Home > Strategies and Skill Development > Conceptual Strategy Families > Self-Explanation > Literature Note - Freewriting and Self-Explanation

Freewriting is a common strategy recommended when writers are beginning to develop their ideas. The technique requires the writer to forget about strategic control and planning, and just put words to the page, letting one idea lead to another, taking every chance to express oneself without worrying (yet) how those ideas will fit into a rhetorical plan (Elbow 1973, 1981). After freewriting has taken place, the text produced can be subjected to analysis, which may help the writer identify what is really significant and important, and to identify what really needs to be said (Elbow, 1994).

Self-explanation is a strategy recommended when readers need to deepen their understanding of a text. Readers write down what they understand the text to mean, worrying only about expressing their current understanding, without worrying about how closely the self-explanation tracks all details of the text. Afterward, the reader can compare the original text to the self-explanation, and perhaps discover aspects of the text that are not yet fully understood (Chi, 2000; Chi, Bassok, Lewis, Reimann, & Glaser, 1989; McNamara & Magliano, 2009). The parallelism between the two techniques is worth noting. Both involve the use of expressive skills to force a clarification of ideas, and involve a temporary suppression of evaluation in order to facilitate the process. Under the proper circumstances, both techniques can enable reflection and thus support critical thinking.

In either case, the relevant causal factor is arguably what has been termed the self-explanation effect (Chi, 2000; McNamara, O'Reilly, Best, & Ozuru, 2006). Producing one's own explanation—whether of one's own ideas or another's—forces deeper processing, induces more connections between ideas (Pashler et al., 2007), and activates a variety of thinking processes (Graesser & Person, 1994). The literature indicates that people who spontaneously use self-explanation strategies show higher levels of comprehension (McNamara, Floyd, Best, & Louwerse, 2004), and that the ability to produce higher-quality explanations correlates with even higher levels of comprehension (McNamara, 2004).

Chi, M. T. H. (2000). Self-explaining expository texts: The dual process of generating inferences and repairing mental models. In R. Glaser (Ed.), Advances in instructional psychology. Mahway, NJ: Lawrence Erlbaum Associates.

Chi, M. T. H., Bassok, M., Lewis, M. W., Reimann, P., & Glaser, R. (1989). Self-explanations: How students study and use examples in learning to solve problems. Cognitive Science, 13, 145-182.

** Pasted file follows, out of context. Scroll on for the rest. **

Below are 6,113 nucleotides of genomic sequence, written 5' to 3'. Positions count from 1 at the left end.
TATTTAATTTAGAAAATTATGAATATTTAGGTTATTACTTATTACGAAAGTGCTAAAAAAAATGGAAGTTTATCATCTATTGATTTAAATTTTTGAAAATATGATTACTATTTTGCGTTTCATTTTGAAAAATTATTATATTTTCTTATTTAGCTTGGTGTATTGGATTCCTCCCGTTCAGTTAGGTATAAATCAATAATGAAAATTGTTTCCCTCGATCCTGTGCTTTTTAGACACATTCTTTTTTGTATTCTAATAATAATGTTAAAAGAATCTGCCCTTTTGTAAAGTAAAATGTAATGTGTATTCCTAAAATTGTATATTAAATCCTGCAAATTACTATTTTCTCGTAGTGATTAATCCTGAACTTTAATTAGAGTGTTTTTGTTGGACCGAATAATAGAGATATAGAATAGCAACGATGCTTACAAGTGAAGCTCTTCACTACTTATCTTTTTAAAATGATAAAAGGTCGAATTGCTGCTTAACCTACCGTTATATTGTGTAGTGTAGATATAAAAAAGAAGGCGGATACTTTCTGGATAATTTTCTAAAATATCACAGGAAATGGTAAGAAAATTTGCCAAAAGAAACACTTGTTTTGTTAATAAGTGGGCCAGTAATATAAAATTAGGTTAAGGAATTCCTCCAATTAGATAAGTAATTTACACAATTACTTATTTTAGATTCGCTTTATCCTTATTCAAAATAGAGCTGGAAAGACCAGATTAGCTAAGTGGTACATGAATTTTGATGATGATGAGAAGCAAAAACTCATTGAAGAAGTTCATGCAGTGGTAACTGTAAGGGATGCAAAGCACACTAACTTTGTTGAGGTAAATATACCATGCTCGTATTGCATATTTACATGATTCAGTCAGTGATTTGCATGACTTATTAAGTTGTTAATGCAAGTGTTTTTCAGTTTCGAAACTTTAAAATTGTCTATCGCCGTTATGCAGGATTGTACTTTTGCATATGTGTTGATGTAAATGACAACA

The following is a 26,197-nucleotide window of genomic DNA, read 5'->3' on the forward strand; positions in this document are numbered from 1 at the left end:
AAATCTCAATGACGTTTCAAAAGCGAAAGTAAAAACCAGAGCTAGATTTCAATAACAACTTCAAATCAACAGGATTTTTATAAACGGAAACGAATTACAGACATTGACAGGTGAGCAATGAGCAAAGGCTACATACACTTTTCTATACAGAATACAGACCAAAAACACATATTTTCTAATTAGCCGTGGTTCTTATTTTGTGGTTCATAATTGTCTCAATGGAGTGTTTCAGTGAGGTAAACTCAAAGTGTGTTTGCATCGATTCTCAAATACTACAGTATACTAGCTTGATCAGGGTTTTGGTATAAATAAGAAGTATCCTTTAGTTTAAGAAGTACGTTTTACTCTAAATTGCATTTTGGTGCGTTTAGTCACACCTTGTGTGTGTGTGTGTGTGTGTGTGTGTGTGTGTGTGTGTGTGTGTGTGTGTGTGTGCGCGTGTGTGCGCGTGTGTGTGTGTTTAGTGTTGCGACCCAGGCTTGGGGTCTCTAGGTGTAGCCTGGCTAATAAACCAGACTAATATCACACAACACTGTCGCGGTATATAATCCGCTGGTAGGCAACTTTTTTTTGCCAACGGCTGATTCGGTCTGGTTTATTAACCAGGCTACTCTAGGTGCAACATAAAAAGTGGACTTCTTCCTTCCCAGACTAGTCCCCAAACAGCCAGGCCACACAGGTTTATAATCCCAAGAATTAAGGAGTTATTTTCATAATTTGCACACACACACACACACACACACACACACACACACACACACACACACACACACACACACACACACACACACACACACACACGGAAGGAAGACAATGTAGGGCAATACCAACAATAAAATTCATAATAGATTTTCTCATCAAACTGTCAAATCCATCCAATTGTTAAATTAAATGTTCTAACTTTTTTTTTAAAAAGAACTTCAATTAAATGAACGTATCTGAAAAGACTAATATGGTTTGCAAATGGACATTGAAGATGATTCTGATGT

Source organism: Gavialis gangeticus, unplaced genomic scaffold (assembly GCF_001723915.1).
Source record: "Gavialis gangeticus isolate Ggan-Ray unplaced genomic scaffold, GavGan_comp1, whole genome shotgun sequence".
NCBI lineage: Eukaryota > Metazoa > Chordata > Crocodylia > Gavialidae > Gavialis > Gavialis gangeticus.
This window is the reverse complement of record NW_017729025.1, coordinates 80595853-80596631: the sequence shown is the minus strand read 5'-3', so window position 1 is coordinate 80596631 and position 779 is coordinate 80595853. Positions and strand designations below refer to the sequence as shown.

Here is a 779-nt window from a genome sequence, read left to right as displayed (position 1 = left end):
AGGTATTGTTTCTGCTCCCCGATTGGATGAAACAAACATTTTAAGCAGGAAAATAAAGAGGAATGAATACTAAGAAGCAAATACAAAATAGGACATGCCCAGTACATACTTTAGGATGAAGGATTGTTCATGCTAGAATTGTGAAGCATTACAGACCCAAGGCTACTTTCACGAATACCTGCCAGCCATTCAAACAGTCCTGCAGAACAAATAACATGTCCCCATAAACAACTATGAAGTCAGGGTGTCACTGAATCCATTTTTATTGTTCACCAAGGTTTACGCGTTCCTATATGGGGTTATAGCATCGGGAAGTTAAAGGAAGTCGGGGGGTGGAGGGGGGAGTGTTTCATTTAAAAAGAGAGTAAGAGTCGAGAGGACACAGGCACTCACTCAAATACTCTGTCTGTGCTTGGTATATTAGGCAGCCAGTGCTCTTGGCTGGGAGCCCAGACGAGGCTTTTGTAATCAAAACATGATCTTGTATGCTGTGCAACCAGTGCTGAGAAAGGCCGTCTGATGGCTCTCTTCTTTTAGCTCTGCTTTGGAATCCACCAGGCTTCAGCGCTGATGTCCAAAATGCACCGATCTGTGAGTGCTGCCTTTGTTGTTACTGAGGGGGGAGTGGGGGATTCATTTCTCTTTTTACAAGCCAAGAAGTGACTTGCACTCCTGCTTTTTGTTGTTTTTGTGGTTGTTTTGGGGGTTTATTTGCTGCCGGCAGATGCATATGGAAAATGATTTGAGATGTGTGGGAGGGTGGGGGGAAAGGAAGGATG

Elbow, P. (1973). Writing without teachers. New York, NY: Oxford University Press.

Elbow, P. (1981). Writing with power. New York, NY: Oxford University Press.

Elbow, P. (1994). Teaching two kinds of thinking by teaching writing. In K. S. Walters (Ed.), Re-thinking reason: New perspectives in critical thinking (pp. 25-31). Albany, NY: State University of New York Press.

Graesser, A. C., & Person, N. K. (1994). Question asking during tutoring. American Educational Research Journal, 31, 104–137.

McNamara, D. S. (2004). SERT: Self explanation reading training. Discourse Processes, 38, 1-30.

McNamara, D. S., Floyd, R. G., Best, R., & Louwerse, M. M. (2004, June 22-26). World knowledge driving young readers' comprehension difficulties. Paper presented at the Embracing diversity in the learning sciences: The sxth international conference of the learning sciences, University of California Los Angeles, Santa Monica, CA.

McNamara, D. S., & Magliano, J. (2009). Toward a comprehensive model of comprehension. In B. Ross (Ed.), The psychology of learning and motivation (Vol. 51, pp. 297-384). Burlington, MA: Academic Press.

McNamara, D. S., O'Reilly, T., Best, R., & Ozuru, Y. (2006). Improving adolescent students' reading comprehension with iSTART. Journal of Educational Computing Research, 34, 147-171.

Pashler, H., Bottge, P., Graesser, A. C., Koedinger, K., McDaniel, M., & Metcalfe, J. (2007). Organizing instruction and study to improve student learning (Report No. NCER 2007-2004). Washington, DC: U.S. Dept. of Education, National Center for Education Research, Institute of Education Sciences.

Home | About CBAL | Acknowledgments | Contact Us

© 2012 Educational Testing Service. The Common Core State Standards © copyright 2010 National Governors Association Center for Best Practices and Council of Chief State School Officers. All rights reserved.

All trademarks are the property of their respective owners.